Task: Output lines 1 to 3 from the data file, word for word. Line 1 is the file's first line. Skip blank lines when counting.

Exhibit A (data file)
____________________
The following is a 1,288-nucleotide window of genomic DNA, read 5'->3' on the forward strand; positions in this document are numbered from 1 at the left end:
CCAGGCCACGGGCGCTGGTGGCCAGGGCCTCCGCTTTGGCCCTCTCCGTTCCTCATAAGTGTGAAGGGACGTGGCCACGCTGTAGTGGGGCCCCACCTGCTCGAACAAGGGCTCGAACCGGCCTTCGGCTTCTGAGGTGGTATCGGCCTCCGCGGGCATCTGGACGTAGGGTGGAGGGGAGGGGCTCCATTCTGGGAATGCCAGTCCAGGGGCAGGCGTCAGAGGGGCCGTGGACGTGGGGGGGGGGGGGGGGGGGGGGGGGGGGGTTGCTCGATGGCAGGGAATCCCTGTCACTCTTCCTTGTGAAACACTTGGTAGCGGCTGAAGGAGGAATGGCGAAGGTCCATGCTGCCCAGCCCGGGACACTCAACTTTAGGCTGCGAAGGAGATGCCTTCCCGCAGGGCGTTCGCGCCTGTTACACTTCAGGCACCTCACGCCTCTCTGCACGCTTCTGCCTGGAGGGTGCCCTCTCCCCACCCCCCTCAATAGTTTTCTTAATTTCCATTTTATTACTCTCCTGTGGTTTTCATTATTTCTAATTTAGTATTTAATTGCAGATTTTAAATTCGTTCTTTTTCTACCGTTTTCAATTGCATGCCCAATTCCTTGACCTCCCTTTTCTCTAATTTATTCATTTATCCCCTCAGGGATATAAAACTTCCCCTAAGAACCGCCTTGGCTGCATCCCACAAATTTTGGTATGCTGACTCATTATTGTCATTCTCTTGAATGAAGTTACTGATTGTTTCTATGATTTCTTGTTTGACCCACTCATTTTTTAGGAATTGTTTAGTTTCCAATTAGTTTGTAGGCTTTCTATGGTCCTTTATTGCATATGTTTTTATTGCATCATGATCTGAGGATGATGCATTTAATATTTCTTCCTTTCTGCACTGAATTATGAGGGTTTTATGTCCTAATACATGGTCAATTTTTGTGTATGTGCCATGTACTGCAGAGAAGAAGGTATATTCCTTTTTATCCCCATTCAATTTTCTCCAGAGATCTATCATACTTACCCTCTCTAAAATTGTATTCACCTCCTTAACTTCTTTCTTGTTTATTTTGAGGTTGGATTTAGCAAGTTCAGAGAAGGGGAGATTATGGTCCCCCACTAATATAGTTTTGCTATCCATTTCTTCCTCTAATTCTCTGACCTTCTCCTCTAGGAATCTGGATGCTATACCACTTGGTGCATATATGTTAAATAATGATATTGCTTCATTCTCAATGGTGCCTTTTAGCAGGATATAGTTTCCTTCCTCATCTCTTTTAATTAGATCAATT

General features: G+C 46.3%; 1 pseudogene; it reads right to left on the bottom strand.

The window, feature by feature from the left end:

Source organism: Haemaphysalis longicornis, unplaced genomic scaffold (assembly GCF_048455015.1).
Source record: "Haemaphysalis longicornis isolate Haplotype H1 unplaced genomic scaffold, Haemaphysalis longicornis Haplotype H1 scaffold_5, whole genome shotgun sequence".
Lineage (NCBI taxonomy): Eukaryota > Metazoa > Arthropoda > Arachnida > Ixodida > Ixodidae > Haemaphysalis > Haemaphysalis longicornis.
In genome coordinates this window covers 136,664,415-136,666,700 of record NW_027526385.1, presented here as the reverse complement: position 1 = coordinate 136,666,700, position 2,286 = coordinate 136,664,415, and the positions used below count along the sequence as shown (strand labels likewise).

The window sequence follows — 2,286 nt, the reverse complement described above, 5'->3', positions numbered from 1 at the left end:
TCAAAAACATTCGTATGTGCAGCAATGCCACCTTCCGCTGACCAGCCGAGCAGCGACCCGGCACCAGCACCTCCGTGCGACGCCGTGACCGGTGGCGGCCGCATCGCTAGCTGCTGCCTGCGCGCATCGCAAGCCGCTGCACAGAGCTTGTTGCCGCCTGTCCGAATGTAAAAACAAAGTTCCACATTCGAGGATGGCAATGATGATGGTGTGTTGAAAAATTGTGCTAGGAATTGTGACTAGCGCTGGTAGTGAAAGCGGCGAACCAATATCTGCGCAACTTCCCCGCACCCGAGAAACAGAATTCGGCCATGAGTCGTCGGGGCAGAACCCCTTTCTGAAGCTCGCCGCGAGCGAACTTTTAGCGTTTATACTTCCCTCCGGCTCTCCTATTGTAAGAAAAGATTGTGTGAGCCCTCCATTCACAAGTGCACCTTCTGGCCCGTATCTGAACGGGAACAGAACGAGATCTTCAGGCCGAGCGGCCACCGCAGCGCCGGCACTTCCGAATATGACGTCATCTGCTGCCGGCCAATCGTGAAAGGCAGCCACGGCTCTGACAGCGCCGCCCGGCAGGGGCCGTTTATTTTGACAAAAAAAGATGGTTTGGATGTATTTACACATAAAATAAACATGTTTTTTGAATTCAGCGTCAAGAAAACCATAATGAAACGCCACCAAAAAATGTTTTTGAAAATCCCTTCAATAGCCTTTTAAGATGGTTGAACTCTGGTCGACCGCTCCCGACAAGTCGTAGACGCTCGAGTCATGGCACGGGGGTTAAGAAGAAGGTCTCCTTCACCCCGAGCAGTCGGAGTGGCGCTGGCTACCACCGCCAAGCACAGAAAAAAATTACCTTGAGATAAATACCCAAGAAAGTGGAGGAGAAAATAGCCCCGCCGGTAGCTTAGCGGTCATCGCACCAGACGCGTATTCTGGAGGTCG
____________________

The following is a 1,288-nucleotide window of genomic DNA, read 5'->3' on the forward strand; positions in this document are numbered from 1 at the left end:
CCAGGCCACGGGCGCTGGTGGCCAGGGCCTCCGCTTTGGCCCTCTCCGTTCCTCATAAGTGTGAAGGGACGTGGCCACGCTGTAGTGGGGCCCCACCTGCTCGAACAAGGGCTCGAACCGGCCTTCGGCTTCTGAGGTGGTATCGGCCTCCGCGGGCATCTGGACGTAGGGTGGAGGGGAGGGGCTCCATTCTGGGAATGCCAGTCCAGGGGCAGGCGTCAGAGGGGCCGTGGACGTGGGGGGGGGGGGGGGGGGGGGGGGGGGGGTTGCTCGATGGCAGGGAATCCCTGTCACTCTTCCTTGTGAAACACTTGGTAGCGGCTGAAGGAGGAATGGCGAAGGTCCATGCTGCCCAGCCCGGGACACTCAACTTTAGGCTGCGAAGGAGATGCCTTCCCGCAGGGCGTTCGCGCCTGTTACACTTCAGGCACCTCACGCCTCTCTGCACGCTTCTGCCTGGAGGGTGCCCTCTCCCCACCCCCCTCAATAGTTTTCTTAATTTCCATTTTATTACTCTCCTGTGGTTTTCATTATTTCTAATTTAGTATTTAATTGCAGATTTTAAATTCGTTCTTTTTCTACCGTTTTCAATTGCATGCCCAATTCCTTGACCTCCCTTTTCTCTAATTTATTCATTTATCCCCTCAGGGATATAAAACTTCCCCTAAGAACCGCCTTGGCTGCATCCCACAAATTTTGGTATGCTGACTCATTATTGTCATTCTCTTGAATGAAGTTACTGATTGTTTCTATGATTTCTTGTTTGACCCACTCATTTTTTAGGAATTGTTTAGTTTCCAATTAGTTTGTAGGCTTTCTATGGTCCTTTATTGCATATGTTTTTATTGCATCATGATCTGAGGATGATGCATTTAATATTTCTTCCTTTCTGCACTGAATTATGAGGGTTTTATGTCCTAATACATGGTCAATTTTTGTGTATGTGCCATGTACTGCAGAGAAGAAGGTATATTCCTTTTTATCCCCATTCAATTTTCTCCAGAGATCTATCATACTTACCCTCTCTAAAATTGTATTCACCTCCTTAACTTCTTTCTTGTTTATTTTGAGGTTGGATTTAGCAAGTTCAGAGAAGGGGAGATTATGGTCCCCCACTAATATAGTTTTGCTATCCATTTCTTCCTCTAATTCTCTGACCTTCTCCTCTAGGAATCTGGATGCTATACCACTTGGTGCATATATGTTAAATAATGATATTGCTTCATTCTCAATGGTGCCTTTTAGCAGGATATAGTTTCCTTCCTCATCTCTTTTAATTAGATCAATT

General features: G+C 46.3%; 1 pseudogene; it reads right to left on the bottom strand.